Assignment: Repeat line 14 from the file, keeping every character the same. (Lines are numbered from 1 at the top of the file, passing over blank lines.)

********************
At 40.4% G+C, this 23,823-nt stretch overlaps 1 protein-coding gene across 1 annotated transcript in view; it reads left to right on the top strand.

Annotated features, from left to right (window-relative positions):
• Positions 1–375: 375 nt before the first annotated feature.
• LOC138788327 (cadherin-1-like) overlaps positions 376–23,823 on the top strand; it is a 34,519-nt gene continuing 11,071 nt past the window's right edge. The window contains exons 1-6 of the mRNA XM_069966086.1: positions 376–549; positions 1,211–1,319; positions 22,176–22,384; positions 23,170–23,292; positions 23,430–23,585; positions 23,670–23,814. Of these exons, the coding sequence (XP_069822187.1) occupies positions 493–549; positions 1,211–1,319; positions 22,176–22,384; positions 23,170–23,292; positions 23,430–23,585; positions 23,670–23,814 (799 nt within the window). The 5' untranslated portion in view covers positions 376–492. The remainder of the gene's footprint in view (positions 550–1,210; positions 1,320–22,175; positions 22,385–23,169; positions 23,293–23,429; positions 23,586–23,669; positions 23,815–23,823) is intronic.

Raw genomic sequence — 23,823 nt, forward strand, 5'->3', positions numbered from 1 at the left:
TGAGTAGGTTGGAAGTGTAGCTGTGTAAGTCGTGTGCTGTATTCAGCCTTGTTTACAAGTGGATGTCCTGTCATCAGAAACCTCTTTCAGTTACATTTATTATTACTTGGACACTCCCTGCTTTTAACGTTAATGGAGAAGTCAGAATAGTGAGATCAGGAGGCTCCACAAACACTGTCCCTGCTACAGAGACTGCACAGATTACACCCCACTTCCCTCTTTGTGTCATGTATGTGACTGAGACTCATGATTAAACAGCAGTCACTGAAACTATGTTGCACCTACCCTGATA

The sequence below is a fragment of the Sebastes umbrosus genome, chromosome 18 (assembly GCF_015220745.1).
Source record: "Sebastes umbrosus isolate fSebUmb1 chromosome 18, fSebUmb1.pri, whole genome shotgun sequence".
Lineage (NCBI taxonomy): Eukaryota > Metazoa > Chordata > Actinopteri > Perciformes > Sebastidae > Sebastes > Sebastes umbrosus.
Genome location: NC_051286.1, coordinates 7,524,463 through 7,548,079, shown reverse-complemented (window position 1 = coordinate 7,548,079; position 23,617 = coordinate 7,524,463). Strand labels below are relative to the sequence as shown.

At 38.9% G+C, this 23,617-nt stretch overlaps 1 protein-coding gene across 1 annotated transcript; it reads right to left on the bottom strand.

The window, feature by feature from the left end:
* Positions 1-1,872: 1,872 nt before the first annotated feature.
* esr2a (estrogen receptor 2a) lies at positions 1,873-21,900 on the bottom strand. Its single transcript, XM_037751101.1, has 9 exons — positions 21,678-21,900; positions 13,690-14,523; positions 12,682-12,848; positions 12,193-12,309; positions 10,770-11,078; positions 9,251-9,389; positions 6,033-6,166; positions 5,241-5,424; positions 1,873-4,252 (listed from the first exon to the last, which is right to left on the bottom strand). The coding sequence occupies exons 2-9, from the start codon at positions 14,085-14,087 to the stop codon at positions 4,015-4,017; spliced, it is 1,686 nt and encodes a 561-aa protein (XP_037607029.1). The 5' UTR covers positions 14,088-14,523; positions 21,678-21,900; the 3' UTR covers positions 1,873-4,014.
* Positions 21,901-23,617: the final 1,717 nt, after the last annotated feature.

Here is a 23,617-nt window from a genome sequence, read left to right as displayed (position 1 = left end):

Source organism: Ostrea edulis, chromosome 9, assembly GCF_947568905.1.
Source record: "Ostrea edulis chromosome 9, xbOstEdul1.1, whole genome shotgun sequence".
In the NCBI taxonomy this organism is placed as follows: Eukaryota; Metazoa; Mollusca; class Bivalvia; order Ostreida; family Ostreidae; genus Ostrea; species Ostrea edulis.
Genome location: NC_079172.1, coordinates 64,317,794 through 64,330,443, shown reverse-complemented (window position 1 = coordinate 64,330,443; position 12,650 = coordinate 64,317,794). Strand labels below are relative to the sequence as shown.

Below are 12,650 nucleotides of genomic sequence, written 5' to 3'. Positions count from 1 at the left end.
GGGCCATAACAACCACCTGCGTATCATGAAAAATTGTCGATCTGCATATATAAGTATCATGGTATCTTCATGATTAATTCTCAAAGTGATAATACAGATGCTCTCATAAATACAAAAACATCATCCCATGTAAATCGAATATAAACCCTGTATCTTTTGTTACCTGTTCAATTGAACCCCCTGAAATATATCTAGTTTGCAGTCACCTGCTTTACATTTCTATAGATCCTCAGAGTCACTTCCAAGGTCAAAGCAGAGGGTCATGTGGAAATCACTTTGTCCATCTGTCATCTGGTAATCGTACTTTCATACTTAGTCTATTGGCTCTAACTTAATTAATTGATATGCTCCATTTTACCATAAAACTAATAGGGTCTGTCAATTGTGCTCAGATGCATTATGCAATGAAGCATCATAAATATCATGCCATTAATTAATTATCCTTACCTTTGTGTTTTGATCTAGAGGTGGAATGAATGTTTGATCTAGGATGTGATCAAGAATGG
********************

* esr2a (estrogen receptor 2a) lies at positions 1,873-21,900 on the bottom strand. Its single transcript, XM_037751101.1, has 9 exons — positions 21,678-21,900; positions 13,690-14,523; positions 12,682-12,848; positions 12,193-12,309; positions 10,770-11,078; positions 9,251-9,389; positions 6,033-6,166; positions 5,241-5,424; positions 1,873-4,252 (listed from the first exon to the last, which is right to left on the bottom strand). The coding sequence occupies exons 2-9, from the start codon at positions 14,085-14,087 to the stop codon at positions 4,015-4,017; spliced, it is 1,686 nt and encodes a 561-aa protein (XP_037607029.1). The 5' UTR covers positions 14,088-14,523; positions 21,678-21,900; the 3' UTR covers positions 1,873-4,014.